• Nephew of a Member of Parliament
  • Families that will lose two and three sons
  • Sons of Generals
  • Grandson of a General
  • Great grandson of a General
  • Great nephew of a General
  • Son of an Admiral
  • Sons of Justices of the Peace
  • Son-in-law of a Justice of the Peace
  • Children born after their father’s death
  • Brother-in-law killed
  • A man whose son will be killed in World War II
  • A man whose nephew will be killed in World War II
  • A man whose nephew will be later in the Great War
  • Sons of clergy
  • Son-in-law of clergy
  • A grandson of a member of the clergy
  • An uncle and nephew killed together
  • A Somerset cricket batsman
  • Grandson son of writer to the Signet
  • Son of the 1st Baron Hamilton of Dalzel
  • Son of the Marquis de la Pasture
  • Son and heir to the 3rd Baron Penrhyn
  • Son-in-law of the 2nd Earl of Darley
  • Son of the 7th Viscount Falmouth
  • Son-in-law of the 4th Earl of Leitrim
  • Nephew of the Earl of Kintore

 Today’s highlighted casualty is

 Captain ‘Lord’ Richard Wellesley (Grenadier Guards) the son of the 4th Duke of Wellington and the son-in-law of ‘Sir’ Maurice Fitzgerald Baronet and the 20th Knight of Kerry is killed in action at age 35. His daughter will be born on 8 January 1915. He is the grandson of the ‘Iron Duke’ the original Duke of Wellington

  •  Lieutenant Colonel Henry Lawrence Anderson(Bhopal Infantry) dies of wounds at age 47.  He is the son of Major General Robert Patrick Anderson.
  • Major Wilfred Beckett Walker(Yorkshire Regiment) is killed at age 38. He is a veteran of the South African War and his first brother was killed in the first few days of the Great War while his second brother will die of wounds two days after the Armistice in 1918.  They are grandsons of ‘Sir’ James Walker Baronet.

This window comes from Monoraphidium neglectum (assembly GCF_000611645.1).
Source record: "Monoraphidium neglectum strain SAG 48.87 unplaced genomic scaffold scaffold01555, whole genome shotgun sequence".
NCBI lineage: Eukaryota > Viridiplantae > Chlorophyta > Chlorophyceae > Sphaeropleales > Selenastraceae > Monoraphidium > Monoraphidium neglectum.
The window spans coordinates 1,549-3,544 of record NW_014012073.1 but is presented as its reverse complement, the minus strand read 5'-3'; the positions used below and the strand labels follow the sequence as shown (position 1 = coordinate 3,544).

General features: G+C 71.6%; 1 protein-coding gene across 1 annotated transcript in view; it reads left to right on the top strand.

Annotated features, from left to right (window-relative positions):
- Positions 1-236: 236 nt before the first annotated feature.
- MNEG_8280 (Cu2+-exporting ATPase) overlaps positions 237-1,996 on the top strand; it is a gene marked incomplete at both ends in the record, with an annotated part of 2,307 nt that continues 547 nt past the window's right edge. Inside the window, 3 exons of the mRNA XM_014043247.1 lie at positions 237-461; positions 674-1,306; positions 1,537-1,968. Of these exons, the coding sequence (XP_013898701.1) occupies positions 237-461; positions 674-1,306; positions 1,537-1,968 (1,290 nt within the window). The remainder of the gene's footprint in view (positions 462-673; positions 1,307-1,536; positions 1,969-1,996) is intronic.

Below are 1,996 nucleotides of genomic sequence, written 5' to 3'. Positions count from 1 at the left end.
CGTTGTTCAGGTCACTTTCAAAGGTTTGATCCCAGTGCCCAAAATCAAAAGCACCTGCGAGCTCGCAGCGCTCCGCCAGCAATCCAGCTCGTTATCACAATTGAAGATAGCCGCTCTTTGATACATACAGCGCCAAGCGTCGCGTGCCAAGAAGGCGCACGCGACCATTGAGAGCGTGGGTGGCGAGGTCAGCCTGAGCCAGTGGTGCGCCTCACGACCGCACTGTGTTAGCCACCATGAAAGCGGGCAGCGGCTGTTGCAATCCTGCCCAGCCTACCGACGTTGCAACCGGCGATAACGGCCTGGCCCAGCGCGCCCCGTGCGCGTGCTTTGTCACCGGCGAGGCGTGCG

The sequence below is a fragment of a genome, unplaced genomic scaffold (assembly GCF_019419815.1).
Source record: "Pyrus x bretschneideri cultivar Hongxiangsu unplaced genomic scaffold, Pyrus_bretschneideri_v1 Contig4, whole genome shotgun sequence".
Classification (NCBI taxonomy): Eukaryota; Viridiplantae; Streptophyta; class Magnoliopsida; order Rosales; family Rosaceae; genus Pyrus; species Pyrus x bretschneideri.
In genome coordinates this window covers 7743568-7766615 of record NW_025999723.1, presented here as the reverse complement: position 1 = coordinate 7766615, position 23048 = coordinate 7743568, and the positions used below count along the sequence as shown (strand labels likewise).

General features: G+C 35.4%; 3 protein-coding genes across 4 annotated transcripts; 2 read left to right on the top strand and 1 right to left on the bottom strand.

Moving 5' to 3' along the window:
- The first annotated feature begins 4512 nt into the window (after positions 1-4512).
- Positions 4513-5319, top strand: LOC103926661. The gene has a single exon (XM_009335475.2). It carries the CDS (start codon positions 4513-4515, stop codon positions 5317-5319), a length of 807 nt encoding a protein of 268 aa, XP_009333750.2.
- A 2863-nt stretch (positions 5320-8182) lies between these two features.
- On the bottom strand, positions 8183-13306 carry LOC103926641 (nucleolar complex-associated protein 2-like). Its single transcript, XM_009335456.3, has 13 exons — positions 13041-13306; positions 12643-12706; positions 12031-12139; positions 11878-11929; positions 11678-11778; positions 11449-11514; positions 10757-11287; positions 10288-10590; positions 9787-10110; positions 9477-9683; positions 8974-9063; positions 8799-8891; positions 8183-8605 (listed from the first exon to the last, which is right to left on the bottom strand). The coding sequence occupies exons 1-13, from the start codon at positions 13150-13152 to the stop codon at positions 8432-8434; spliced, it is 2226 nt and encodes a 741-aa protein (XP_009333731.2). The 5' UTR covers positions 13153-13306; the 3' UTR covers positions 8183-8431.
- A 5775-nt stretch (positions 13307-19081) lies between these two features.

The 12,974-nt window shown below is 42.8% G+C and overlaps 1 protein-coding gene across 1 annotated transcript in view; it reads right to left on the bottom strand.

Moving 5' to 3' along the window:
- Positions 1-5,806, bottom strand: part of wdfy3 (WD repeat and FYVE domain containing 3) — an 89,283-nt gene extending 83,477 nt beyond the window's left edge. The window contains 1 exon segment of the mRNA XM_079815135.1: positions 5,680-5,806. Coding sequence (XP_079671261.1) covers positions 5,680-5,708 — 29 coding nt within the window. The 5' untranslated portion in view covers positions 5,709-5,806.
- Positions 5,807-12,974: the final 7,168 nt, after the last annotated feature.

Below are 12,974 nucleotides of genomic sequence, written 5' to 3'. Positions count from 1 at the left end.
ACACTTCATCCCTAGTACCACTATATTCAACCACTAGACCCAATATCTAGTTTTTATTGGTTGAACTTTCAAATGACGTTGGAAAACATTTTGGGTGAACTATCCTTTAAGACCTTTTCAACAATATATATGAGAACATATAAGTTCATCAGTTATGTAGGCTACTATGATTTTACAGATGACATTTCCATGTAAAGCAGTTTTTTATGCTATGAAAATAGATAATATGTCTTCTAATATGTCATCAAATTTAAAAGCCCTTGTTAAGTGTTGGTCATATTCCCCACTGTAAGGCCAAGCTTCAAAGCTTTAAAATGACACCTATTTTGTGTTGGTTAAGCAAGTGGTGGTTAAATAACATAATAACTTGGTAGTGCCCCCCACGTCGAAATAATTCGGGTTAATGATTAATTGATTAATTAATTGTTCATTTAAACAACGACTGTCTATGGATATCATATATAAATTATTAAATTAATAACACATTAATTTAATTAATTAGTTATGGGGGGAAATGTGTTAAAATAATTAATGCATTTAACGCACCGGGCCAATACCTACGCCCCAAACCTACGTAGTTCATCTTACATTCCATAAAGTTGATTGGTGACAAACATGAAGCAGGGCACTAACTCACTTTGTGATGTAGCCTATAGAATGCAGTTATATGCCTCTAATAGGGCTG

• Major ‘the Honorable’ Leslie D’Henin Hamilton MVO(Coldstream Guards) is killed at age 40. He is the son of the 1st Baron Hamilton of Dalzell father of the 3rd Baron and he served in the South African War.
  • Major Humphrey St Leger Stucley(Grenadier Guards) dies of injuries at age 37. He is the son of the late ‘Sir’ George Stucley, 1st Baronet and had served in Egypt 1898 and in the South Africa War. His son will be killed in World War II.
  • Captain Charles Edward Mary de la Pasture (Scots Guards) is killed at age 35. He is the eldest son of the Marquis de la Pasture who will die what many will say is from shock and a broken heart within three months. Captain de la Pasture served in the South African War and from 1907-10 was Aide de Campe to General ‘Sir’ Frederick Forestier Walker at Gibraltar.
  • Captain Gordon Hargreaves Brown(Coldstream Guards) is killed at age 34.  He is the son and heir of the late ‘Sir’ Alexander Brown, the 1st Baronet and he had served in the South African War. His third child will be born next February and his only son Captain ‘Sir’ John Hargreaves Pigott-Brown who will become the 2nd Baronet will be killed in North Africa in December 1942.
  • Captain Colin Frederick Fitzroy Campbell(Scots Guards) is killed at age 34. He is the son of Major General F Lorn Campbell and son-in-law of Lady May Stewart.
  • Captain Robert Forbes Stanley Stanley-CreekDSO (West Surrey Regiment) is killed. His widow is the daughter of ‘Sir’ David Masson.
  • Captain Arthur George McCausland Burn (East Surrey Regiment attached Gloucestershire Regiment) is killed at Ypres at age 31. His great grandfather Lieutenant Colonel William Burn successfully held Delhi against Holkar.
  • Captain Edgar W Walker(East Yorkshire Regiment) is killed at age 39.  He is the son of Rear Admiral Charles Walker and his brother-in-law will be killed next May.
  • Captain Geoffrey Malcolm Bentley(Northamptonshire Regiment) dies of wounds at age 31. His brother was killed seventeen days earlier. They are sons of Lieutenant Colonel Alfred Wilson Bentley JP.
  • Captain Guy Francis Headlam Keenlyside(Royal West Kent Regiment) dies of wounds received three days earlier at age 34. His second son will be born in May 1915 and his brother will be killed in July 1915.
  • Captain Robert John Blatchford Oldrey(Dragoon Guards) is killed at age 31. His brother will die on active service in February 1919.
  • Captain Percy Lionel Moubray (Black Watch) is killed at age 42. He is the grandson of ‘Sir’ Robert Moubray Kt and served in the South African War.
  • Captain John Kearsley Dawson-Scott (Royal Engineers) is killed at age 31. He is the son of General R N Dawson-Scott.